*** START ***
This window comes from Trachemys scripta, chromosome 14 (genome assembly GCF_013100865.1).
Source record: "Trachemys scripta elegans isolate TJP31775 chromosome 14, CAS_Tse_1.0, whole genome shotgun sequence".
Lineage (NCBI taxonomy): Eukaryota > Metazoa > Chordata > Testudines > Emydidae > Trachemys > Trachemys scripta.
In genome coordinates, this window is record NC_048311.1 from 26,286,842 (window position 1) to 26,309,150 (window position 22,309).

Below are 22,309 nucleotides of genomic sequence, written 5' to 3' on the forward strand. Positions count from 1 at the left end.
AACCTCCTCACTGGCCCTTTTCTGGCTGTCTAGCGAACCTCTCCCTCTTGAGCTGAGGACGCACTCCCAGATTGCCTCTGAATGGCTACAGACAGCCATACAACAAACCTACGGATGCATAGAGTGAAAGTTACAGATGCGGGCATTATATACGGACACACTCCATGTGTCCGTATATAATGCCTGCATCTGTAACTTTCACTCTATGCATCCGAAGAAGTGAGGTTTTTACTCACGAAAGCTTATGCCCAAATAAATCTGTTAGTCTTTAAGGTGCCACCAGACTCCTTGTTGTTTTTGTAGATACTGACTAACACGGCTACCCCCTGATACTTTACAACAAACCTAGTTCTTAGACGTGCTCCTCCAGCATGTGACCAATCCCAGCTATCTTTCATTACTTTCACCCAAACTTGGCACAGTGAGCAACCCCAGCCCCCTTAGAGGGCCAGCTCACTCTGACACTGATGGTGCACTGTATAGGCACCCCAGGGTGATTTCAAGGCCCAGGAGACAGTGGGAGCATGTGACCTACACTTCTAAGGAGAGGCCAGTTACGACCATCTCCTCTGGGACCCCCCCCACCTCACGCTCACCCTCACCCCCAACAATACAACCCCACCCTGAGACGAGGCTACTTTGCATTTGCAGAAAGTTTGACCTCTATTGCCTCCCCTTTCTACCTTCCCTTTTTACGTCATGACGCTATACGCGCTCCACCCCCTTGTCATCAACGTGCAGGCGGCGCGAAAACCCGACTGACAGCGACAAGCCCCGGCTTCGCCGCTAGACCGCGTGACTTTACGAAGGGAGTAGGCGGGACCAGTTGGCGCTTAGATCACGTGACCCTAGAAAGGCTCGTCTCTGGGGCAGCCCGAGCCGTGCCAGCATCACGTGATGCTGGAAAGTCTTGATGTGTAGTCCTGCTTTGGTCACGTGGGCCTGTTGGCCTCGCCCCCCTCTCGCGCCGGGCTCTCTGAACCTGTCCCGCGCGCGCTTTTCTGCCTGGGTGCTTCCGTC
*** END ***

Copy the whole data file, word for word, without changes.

This window comes from Trachemys scripta, chromosome 14 (genome assembly GCF_013100865.1).
Source record: "Trachemys scripta elegans isolate TJP31775 chromosome 14, CAS_Tse_1.0, whole genome shotgun sequence".
Lineage (NCBI taxonomy): Eukaryota > Metazoa > Chordata > Testudines > Emydidae > Trachemys > Trachemys scripta.
In genome coordinates, this window is record NC_048311.1 from 26,286,842 (window position 1) to 26,309,150 (window position 22,309).

Below are 22,309 nucleotides of genomic sequence, written 5' to 3' on the forward strand. Positions count from 1 at the left end.
AACCTCCTCACTGGCCCTTTTCTGGCTGTCTAGCGAACCTCTCCCTCTTGAGCTGAGGACGCACTCCCAGATTGCCTCTGAATGGCTACAGACAGCCATACAACAAACCTACGGATGCATAGAGTGAAAGTTACAGATGCGGGCATTATATACGGACACACTCCATGTGTCCGTATATAATGCCTGCATCTGTAACTTTCACTCTATGCATCCGAAGAAGTGAGGTTTTTACTCACGAAAGCTTATGCCCAAATAAATCTGTTAGTCTTTAAGGTGCCACCAGACTCCTTGTTGTTTTTGTAGATACTGACTAACACGGCTACCCCCTGATACTTTACAACAAACCTAGTTCTTAGACGTGCTCCTCCAGCATGTGACCAATCCCAGCTATCTTTCATTACTTTCACCCAAACTTGGCACAGTGAGCAACCCCAGCCCCCTTAGAGGGCCAGCTCACTCTGACACTGATGGTGCACTGTATAGGCACCCCAGGGTGATTTCAAGGCCCAGGAGACAGTGGGAGCATGTGACCTACACTTCTAAGGAGAGGCCAGTTACGACCATCTCCTCTGGGACCCCCCCCACCTCACGCTCACCCTCACCCCCAACAATACAACCCCACCCTGAGACGAGGCTACTTTGCATTTGCAGAAAGTTTGACCTCTATTGCCTCCCCTTTCTACCTTCCCTTTTTACGTCATGACGCTATACGCGCTCCACCCCCTTGTCATCAACGTGCAGGCGGCGCGAAAACCCGACTGACAGCGACAAGCCCCGGCTTCGCCGCTAGACCGCGTGACTTTACGAAGGGAGTAGGCGGGACCAGTTGGCGCTTAGATCACGTGACCCTAGAAAGGCTCGTCTCTGGGGCAGCCCGAGCCGTGCCAGCATCACGTGATGCTGGAAAGTCTTGATGTGTAGTCCTGCTTTGGTCACGTGGGCCTGTTGGCCTCGCCCCCCTCTCGCGCCGGGCTCTCTGAACCTGTCCCGCGCGCGCTTTTCTGCCTGGGTGCTTCCGTC